In its consequences for the administrative state, today’s conspiracism is congruent with partisan Republican purposes, because it has the effect of derailing the operations of liberal policies and programs that defined national politics in the twentieth century. In its modest iteration, conservatism sought to correct the alleged excesses of New Deal liberalism while securing its core. As Ronald Reagan explained, in his youth he shared the goals of Roosevelt and the New Deal, but as he saw it, the Democratic Party became more extreme. “I didn’t leave the Democratic Party,” Reagan pronounced, “the Party left me.” In its current, more radical iteration, conservatism seeks to reverse the New Deal legacy altogether. It was also Reagan who gave radical Republicanism its organizing principle: “government is not the solution to our problem. Government is the problem.” This more radical and destructive impulse was exemplified by Rick Perry when he insisted during the presidential campaign of 2011 that he would eliminate three federal agencies, but could only name two. The specifics do not matter—what matters is that government be dismantled.
Yet once in power, radical conservatism runs into a formidable obstacle: dismantling government is not very popular. People expect government to protect them from dangerous products, to monitor the safety of the water and food supply, to assist victims of natural disasters, to ensure access to healthcare, to regulate markets, to prosecute frauds, and so on. Conspiracism helps accomplish what radical conservatives in office cannot by delegitimizing the institutions that deliver these policies. It dissolves the authority of knowledge-producing institutions inside and outside government, communities of expertise, and conventions of fact and argument necessary to make effective decisions.
Conspiracism’s attack has a partisan penumbra, then, but its effects are totalizing and go well beyond what even radical conservatives want. It destroys not only liberal policies but the institutional capacities of the state wholesale. The communities of special knowledge—the doctors and economists and engineers who regulate the safety of airplanes, who steward the macroeconomy toward low inflation and sustainable growth—do not reside on one side of the partisan divide. To undermine them is not to weaken liberalism or progressivism or the left but to weaken democracy. Conspiracism is the acid that dissolves the institutions, processes, and standards of justification that make government possible.
The delegitimation of political parties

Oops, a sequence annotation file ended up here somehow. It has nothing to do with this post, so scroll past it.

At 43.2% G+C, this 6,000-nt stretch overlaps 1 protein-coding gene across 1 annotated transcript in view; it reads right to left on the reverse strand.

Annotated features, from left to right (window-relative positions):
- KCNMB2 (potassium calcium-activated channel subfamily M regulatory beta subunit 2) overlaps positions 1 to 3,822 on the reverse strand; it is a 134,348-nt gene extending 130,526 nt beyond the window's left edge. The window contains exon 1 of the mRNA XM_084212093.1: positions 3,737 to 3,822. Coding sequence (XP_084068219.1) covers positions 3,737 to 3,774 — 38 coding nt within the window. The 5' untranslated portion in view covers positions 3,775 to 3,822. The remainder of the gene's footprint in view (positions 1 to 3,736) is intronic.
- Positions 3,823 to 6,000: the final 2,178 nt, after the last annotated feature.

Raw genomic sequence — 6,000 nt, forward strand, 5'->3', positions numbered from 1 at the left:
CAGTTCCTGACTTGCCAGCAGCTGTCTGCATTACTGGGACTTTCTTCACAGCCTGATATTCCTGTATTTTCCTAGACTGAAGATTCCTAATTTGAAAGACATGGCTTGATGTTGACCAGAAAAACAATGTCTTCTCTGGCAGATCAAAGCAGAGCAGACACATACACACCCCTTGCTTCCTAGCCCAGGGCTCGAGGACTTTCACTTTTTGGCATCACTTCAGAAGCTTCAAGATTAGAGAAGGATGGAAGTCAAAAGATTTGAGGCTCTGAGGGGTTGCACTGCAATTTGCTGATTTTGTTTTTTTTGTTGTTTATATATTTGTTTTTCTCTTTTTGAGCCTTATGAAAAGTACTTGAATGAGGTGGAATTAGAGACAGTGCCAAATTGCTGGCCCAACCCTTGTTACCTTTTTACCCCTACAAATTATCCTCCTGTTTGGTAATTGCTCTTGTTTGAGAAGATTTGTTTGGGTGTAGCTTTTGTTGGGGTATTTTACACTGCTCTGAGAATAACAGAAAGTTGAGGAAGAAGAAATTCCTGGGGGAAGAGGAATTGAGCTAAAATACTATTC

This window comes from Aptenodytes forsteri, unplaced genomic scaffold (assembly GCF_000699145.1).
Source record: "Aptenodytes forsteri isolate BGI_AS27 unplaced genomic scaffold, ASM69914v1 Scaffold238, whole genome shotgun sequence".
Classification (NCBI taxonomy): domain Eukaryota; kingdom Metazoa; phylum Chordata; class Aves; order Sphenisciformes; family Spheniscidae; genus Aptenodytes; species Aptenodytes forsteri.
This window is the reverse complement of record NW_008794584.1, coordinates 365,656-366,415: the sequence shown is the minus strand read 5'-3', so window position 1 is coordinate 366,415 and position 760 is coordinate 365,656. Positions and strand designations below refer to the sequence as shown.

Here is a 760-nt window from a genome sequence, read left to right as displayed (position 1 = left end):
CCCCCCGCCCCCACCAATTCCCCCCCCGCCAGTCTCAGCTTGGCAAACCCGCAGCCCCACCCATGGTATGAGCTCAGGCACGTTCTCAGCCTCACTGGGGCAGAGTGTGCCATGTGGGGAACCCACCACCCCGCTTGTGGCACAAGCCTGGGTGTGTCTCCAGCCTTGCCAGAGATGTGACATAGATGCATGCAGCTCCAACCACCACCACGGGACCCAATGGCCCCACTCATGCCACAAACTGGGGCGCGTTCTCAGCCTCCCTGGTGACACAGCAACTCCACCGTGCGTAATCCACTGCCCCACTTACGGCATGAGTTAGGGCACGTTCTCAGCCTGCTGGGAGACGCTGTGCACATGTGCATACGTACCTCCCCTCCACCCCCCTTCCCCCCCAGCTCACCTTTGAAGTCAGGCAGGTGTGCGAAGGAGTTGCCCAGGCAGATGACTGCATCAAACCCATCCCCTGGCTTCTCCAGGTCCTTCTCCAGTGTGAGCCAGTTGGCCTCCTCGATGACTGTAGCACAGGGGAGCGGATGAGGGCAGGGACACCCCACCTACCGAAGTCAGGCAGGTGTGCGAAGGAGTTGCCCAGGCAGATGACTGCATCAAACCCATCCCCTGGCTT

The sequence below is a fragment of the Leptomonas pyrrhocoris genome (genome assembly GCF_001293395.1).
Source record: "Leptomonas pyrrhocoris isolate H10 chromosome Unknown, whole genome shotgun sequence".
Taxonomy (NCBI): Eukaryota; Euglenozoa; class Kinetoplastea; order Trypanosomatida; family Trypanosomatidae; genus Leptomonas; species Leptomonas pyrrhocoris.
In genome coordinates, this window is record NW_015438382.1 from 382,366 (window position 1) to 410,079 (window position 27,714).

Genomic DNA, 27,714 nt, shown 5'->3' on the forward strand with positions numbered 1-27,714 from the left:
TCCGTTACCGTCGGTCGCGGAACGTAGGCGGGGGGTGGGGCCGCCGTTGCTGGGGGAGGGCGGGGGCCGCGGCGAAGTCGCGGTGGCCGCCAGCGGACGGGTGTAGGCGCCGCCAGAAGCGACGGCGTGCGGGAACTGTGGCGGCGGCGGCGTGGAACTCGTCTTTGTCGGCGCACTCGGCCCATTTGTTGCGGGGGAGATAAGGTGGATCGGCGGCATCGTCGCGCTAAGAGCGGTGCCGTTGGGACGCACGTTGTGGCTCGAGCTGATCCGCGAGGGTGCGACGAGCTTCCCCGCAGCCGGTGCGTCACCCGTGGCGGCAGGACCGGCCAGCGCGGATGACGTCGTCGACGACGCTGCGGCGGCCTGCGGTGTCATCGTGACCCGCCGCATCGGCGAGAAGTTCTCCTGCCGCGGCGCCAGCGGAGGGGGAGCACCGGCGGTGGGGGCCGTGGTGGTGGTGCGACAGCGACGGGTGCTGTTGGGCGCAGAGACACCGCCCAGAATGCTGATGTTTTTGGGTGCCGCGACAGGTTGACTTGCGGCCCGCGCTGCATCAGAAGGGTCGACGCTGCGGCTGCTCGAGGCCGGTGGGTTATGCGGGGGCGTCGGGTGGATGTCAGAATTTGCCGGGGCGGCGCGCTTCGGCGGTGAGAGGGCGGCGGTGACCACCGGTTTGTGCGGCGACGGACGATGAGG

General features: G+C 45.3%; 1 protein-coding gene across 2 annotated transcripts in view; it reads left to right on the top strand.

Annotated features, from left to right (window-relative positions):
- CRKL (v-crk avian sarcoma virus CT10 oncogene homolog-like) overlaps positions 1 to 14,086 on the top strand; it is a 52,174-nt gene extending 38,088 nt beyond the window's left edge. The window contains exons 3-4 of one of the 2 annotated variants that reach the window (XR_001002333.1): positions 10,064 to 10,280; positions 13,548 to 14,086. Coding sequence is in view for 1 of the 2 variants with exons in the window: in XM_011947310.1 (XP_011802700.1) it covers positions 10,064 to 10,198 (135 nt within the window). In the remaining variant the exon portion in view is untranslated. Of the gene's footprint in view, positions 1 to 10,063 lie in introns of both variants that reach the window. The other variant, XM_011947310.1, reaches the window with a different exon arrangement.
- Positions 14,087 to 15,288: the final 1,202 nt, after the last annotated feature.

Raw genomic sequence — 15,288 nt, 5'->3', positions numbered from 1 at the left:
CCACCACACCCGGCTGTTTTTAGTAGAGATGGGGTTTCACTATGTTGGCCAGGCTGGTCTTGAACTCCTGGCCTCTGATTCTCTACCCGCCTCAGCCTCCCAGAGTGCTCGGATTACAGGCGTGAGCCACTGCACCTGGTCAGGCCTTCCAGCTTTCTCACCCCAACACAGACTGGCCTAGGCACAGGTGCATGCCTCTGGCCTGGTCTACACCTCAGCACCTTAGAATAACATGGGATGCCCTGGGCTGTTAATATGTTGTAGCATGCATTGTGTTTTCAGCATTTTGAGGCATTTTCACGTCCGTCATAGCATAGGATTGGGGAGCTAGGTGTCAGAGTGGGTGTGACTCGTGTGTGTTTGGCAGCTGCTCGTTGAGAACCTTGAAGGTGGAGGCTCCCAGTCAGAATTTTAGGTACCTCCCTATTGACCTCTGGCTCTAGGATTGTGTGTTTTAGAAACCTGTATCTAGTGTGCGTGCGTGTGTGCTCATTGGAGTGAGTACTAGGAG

Political parties are among the most important institutions that conspiracism corrodes. Americans are so used to disparaging parties and partisans that we don’t spring to their defense as we do to (ironically) the FBI. From George Washington to Barack Obama, anti-partisanship has been a staple of American political life. Against the background of endemic anti-partisanship and weak parties, conspiracism goes about the business of delegitimizing the democratic state.
It starts with delegitimizing opposition candidates. The most infamous case was the Republican story about a conspiracy to conceal President Obama’s foreign birth. President Trump is the most notorious birther, and helped bring the conspiracy into the mainstream. The conspiracy moved quickly from the periphery of political discourse to the formal institutions of politics, and threatened to keep Obama’s name from appearing on the Kansas ballot in the reelection campaign of 2012—the state where Obama’s own mother was born. Kansas Secretary of State Kris Kobach said at the time, “I don’t think it’s a frivolous objection.” Kobach said of the charge that Obama was foreign-born: “I do think the factual record could be supplemented.” This was more than a year after the White House released Obama’s “long form” birth certificate.
Allegations of conspiracy extend beyond this or that candidate or official to the political opposition altogether. Not content with the hyper-criticism and incivility that mark polarized partisanship, conspiracists cast the Democratic Party as a danger to the nation. The conspiracist mindset is part of a larger tendency to paint the opposition as a revolutionary party surreptitiously altering national identity and creating an alien nation. The party is said to be the agent of Muslims, Jews, blacks, immigrants—exploiting the electoral process to subvert America as a Christian nation, to “mongrelize” a white population, to empower “takers and suckers,” to extend rights to outsiders, to cede sovereignty to the “new world order.” As an existential threat (not merely an opponent), President Obama is cast by some, like Senator Ted Cruz (R-TX), as a “lawless” president, and by others, like conservative attorney Cleta Mitchell, as a “dictatorial tyrant.”